If you work in mental health, you could do much worse than reading the editorial in today’s Lancet Psychiatry about unpleasant debates and how to avoid them.
Unfortunately, debates in mental health tend to get nasty quite quickly – but I’ve seen no part of the debate spectrum which has a monopoly on bigotry or a blessed surplus of consideration.
But instead of throwing up their hands in despair, the editorial team wrote some sensible guidance on bringing some respect to moving mental health forward.
The first is to assume the best of one’s opponent: that their argument proceeds not from self-interest, financial interest, or wilful ignorance, but from genuine curiosity and a desire to improve the lives of people with mental health problems. There is a view that so-called punching up to perceived figures of authority is justifiable and necessary, but punching up is still punching someone. There is always potential in the discussion of mental health issues to trigger distress, as everyone, patient or professional, has an unseen personal history and sensitivity.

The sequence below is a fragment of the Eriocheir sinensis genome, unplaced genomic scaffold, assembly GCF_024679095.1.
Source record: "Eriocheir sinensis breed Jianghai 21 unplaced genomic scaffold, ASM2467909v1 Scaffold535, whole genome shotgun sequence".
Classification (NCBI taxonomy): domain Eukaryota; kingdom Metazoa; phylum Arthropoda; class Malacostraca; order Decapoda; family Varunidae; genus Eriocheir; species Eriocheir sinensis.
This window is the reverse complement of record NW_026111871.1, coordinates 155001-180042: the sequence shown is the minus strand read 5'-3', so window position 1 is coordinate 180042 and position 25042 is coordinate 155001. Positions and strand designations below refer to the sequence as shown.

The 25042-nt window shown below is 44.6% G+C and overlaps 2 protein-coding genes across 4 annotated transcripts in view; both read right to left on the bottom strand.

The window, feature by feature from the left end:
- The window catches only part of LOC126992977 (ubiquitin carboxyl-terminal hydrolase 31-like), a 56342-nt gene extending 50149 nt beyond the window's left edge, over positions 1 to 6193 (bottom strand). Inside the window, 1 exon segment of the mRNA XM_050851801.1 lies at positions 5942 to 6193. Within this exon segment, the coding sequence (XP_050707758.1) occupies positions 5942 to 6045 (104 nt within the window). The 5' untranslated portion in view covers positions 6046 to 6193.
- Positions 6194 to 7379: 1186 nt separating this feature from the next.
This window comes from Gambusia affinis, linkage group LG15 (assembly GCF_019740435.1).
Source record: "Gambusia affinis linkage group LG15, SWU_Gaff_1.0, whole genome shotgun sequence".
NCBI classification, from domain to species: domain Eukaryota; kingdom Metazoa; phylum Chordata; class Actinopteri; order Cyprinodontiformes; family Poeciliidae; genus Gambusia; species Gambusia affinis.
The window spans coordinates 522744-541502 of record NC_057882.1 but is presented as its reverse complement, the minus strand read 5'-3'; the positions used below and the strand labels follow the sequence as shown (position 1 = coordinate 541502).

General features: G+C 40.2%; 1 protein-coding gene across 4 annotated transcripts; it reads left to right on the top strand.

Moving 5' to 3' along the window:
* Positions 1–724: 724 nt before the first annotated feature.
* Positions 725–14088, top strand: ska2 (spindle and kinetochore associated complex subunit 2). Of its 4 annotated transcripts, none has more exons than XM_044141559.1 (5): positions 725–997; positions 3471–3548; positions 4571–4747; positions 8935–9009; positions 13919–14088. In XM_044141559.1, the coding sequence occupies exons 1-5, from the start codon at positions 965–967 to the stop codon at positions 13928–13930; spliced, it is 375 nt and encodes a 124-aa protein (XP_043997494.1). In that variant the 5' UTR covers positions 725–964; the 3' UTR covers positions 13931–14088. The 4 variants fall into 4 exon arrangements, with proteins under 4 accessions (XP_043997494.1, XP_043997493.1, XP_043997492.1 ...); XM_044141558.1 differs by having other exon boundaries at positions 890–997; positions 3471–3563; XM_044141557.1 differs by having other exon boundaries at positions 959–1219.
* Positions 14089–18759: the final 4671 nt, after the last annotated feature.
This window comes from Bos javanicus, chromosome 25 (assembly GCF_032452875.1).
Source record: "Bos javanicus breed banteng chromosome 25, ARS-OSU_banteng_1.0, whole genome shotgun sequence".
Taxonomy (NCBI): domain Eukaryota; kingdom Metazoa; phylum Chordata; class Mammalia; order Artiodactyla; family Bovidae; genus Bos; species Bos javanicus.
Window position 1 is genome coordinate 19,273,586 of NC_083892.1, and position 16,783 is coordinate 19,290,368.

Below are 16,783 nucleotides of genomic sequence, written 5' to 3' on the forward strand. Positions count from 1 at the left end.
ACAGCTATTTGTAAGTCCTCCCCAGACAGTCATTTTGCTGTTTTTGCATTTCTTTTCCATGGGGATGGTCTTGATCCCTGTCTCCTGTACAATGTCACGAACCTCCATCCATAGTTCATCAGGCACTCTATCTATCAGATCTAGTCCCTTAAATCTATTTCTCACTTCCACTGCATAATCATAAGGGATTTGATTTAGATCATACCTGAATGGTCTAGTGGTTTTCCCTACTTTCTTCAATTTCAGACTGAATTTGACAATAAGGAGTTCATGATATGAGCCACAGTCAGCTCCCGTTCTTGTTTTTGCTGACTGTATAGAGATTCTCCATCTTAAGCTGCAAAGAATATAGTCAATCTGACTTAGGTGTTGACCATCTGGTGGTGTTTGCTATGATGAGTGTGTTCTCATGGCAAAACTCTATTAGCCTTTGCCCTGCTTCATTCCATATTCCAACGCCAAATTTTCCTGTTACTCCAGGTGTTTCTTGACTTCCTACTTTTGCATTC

Second, it is worth questioning whether one line of investigation or treatment necessarily diminishes the other. Although a holistic medical perspective on mental distress is useful, alternative types of assistance might also be of value. Such services need to be taken seriously, evaluated thoroughly, and, when appropriate, considered for public funding. Perhaps some arguments about which model of research or practice should be prioritised would be better resolved by a united campaign for better funding across the board.
Third, as Sun Tzu advised, know your enemy. Do not dismiss biological data as an irrelevant folly, nor philosophical and sociological analysis as a form of obscurantism. Take some time to consider your opponent’s intellectual discipline, and how his or her work might be criticized on its own terms. This might be a long, difficult, and tedious process, but it is what patients, and the public, deserve.
The final point is to ensure that those whose voices are not listened to enough are given the space and opportunity to be heard. Their numbers include individuals such as mental health nurses and social workers, who provide a large amount of care but who are given little time compared with psychologists and psychiatrists. Most important, the voices of patients must be “airtime” respected in all their diversity. If a new form of mental health care is to be built, all involved would do well to remember the three principles of James Madison, President of the USA and father of its constitution: compromise, compromise, compromise.
A tip of the hat to you.